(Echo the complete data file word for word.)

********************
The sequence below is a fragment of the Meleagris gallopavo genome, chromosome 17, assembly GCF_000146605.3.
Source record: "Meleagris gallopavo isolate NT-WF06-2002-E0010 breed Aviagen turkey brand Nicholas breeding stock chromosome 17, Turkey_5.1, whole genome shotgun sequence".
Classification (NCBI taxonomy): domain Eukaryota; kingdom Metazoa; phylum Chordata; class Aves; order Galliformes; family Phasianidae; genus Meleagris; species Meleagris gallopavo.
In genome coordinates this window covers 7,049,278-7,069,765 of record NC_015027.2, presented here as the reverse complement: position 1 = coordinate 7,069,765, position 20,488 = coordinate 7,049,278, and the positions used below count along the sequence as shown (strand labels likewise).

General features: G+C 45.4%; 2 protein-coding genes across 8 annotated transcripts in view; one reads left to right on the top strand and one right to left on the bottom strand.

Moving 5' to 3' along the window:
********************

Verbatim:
The sequence below is a fragment of the Meleagris gallopavo genome, chromosome 17, assembly GCF_000146605.3.
Source record: "Meleagris gallopavo isolate NT-WF06-2002-E0010 breed Aviagen turkey brand Nicholas breeding stock chromosome 17, Turkey_5.1, whole genome shotgun sequence".
Classification (NCBI taxonomy): domain Eukaryota; kingdom Metazoa; phylum Chordata; class Aves; order Galliformes; family Phasianidae; genus Meleagris; species Meleagris gallopavo.
In genome coordinates this window covers 7,049,278-7,069,765 of record NC_015027.2, presented here as the reverse complement: position 1 = coordinate 7,069,765, position 20,488 = coordinate 7,049,278, and the positions used below count along the sequence as shown (strand labels likewise).

General features: G+C 45.4%; 2 protein-coding genes across 8 annotated transcripts in view; one reads left to right on the top strand and one right to left on the bottom strand.

Moving 5' to 3' along the window: